Table manners, while varying greatly, are typically European influenced. Slurping or making other noises while eating are considered rude in most restaurants, as well as loud conversation (including phone calls). It is fairly common to wait until everybody at your table has been served before eating. It is common to keep your napkin on your lap. Offense isn't taken if you don't finish your meal, and most restaurants will package the remainder to take with you, or provide a box for you to do this yourself (sometimes euphemistically called a "doggy bag", implying that the leftovers are for your pet). Visitors wishing to use this service option should ask the server to get the remainder "to go"; this term will be almost universally understood, and will not cause any embarrassment. Some restaurants offer an "all-you-can-eat" buffet or other service; taking home portions from such a meal is either not allowed, or carries an additional fee.

Many fast food items (sandwiches, burgers, pizza, tacos, etc) are designed to be eaten by hand.

When invited to a meal in a private home it is considered polite for a guest to ask if they can bring anything for the meal, such as ice or a dessert. The host will usually refuse except among very close friends, but it is nonetheless considered good manners to bring along a small gift for the host. A bottle of wine, box of candies or fresh cut flowers are most common. Gifts of cash, prepared ready to serve foods (except at a potluck dinner), or very personal items (eg toiletries) are not appropriate.

Restaurants in USA

German Naegelin's Bakery
Run and owned by the Granzin family, the delectable recipes and secrets of the local delicacies baked at Naegelin's Bakery have been kept since their inception in 1868. One hundred and forty three years later the strudels,... more
 1 Fans, in New Braunfels
American Huisache Grill And Wine Bar
Creative culinary combinations of fresh, many times local ingredients make the menu at Huisache Grill and Wine Bar a memorable experience. An ambiance set in an elegant building built in the 1920's, restored and brought to... more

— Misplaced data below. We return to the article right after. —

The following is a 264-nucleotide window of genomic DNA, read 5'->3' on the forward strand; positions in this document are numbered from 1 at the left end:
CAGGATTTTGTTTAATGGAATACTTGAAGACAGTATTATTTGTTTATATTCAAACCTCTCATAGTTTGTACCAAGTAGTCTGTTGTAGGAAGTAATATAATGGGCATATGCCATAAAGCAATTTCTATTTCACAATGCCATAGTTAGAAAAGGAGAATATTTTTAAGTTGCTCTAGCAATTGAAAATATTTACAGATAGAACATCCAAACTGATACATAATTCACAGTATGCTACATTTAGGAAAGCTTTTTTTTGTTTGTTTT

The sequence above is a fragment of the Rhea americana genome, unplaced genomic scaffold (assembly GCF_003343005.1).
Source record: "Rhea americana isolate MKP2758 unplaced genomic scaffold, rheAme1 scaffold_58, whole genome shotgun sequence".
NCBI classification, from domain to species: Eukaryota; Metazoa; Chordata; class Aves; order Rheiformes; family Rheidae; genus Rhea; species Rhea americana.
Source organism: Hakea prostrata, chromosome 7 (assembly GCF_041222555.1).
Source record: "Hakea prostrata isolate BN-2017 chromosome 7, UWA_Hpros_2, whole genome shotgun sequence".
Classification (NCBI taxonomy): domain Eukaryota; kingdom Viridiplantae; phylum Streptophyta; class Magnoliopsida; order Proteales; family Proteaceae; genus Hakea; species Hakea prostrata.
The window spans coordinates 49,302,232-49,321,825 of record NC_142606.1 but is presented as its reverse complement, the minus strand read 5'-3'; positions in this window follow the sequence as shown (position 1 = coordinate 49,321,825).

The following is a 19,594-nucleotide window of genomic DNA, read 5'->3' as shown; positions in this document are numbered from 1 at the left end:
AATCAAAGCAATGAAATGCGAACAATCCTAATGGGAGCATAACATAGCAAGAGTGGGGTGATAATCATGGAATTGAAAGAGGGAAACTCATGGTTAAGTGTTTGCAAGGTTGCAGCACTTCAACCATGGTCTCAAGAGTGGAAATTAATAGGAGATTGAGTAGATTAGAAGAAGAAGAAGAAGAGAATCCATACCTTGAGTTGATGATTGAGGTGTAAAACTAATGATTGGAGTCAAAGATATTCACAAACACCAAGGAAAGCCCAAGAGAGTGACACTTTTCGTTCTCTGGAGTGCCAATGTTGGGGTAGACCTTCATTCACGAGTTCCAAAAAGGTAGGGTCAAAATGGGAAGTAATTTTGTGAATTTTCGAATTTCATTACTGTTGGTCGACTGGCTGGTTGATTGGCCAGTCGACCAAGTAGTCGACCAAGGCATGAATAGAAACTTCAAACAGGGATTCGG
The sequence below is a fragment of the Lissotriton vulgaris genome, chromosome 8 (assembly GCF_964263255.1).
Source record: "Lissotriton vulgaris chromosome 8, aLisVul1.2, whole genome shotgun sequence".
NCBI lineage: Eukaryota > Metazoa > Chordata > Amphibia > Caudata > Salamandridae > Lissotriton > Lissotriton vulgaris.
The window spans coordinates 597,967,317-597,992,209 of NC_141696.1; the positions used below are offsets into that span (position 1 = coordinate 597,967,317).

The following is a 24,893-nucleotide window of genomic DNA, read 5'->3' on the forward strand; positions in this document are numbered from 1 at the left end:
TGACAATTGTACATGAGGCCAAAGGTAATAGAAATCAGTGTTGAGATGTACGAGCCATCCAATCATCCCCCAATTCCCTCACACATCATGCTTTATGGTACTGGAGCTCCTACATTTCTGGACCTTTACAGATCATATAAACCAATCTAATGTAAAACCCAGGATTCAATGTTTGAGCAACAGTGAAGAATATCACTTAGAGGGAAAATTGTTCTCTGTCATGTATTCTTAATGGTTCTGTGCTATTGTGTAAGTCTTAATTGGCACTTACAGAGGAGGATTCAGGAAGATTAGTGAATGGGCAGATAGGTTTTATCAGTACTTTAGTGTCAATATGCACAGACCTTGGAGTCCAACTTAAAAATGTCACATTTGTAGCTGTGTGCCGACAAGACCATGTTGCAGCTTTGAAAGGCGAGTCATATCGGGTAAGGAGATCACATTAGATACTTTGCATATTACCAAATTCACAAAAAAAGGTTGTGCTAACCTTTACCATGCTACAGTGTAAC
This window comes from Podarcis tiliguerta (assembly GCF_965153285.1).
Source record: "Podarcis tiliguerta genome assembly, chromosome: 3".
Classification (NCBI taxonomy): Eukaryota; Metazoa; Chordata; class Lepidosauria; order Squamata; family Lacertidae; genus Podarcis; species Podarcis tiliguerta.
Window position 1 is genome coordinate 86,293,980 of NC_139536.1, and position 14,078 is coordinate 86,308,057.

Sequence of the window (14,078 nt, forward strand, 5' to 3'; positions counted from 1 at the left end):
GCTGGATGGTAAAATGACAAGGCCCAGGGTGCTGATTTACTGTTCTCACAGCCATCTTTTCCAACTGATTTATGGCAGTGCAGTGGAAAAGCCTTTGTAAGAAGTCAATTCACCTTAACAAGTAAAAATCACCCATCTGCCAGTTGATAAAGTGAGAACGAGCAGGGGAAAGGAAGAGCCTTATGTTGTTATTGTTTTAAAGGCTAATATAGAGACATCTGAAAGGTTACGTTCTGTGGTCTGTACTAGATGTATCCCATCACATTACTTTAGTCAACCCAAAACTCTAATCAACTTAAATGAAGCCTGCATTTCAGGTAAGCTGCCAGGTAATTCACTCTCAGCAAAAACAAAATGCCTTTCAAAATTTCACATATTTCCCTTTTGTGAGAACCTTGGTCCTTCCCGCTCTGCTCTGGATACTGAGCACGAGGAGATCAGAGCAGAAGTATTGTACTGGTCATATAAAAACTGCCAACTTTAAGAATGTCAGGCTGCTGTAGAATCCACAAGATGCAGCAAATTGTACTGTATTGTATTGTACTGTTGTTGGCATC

1 Fans, in New Braunfels
 
German American Friesenhaus Restaurant
Friesenhaus has the fix for schnitzel addicts. From Jagerschnitzel to Holzfallerschnitzel, schnitzel lovers will be satisfied. Authentic black breads and pumpkin seed breads perfectly accompany delicacies like Rouladen and... more
 1 Fans, in New Braunfels
American The Gristmill River Restaurant & Bar
Once powered by the currents of the Guadalupe River, this ex-cotton gin now known as the Gristmill Restaurant, is now most likely the most popular hot spot in Gruene. Overlooking the river, this historic building dating ba... more
 1 Fans, in New Braunfels
 
American Liberty Bistro
This elegant casual hot spot gets many new customers by word of mouth. The menu features dishes often made from traditional ingredients like chicken and seafood, but recreated into completely new and fabulously delicious d... more
 1 Fans, in New Braunfels
Seafood McAdoo's Seafood
Housed in the city's first official Post Office, built by William McAdoo in 1915, eating at McAdoo's Seafood is a trip through the edibles of the sea and local culture. The mouthwatering appetizers and entrees, straight fr... more
 1 Fans, in New Braunfels
 
Lebanese Marouch
If you were living in Beirut you could stop by this place a few times a day easily — midmornings for a piece of baklava and a thimbleful of Turkish coffee, lunch for a kebab and a bottle of Lebanese beer, late aftern... more
Low Budget, $8-15, in Hollywood
Amer/asian Kani Ka Pila Grille
Kani Ka Pila Grille in the Outrigger Reef Hotel has popular Hawaiian bands and solo artists that are the draw. Some true legends play here too. For locals, it's just fun to go into the tourist area that is Waikiki for a night on the town.  Easy pa... more
Mid Range, in Waikiki
 
Breakfast Rose Cafe
Patrons flock to this congenial ambiance primarily for its spacious, shaded, soft breezy outdoor patio and appealing array of breakfast/brunch offerings. The patio is contained by a lush vine-covered wall on one side with ... more
Mid Range, $12-15, in Venice
Breakfast Tart
This unpretentious place with a winsome outdoor patio is known for having one of the best breakfasts in the Fairfax/Mid-Wilshire area. Servings are of the country comfort variety with a California twist, delicious and jumbo size.  Corned beef hash, Eggs Ben... more
Mid Range, $7-15, in Mid-Wilshire
 
These are just 10 of 286 Restaurants in USA. Show more.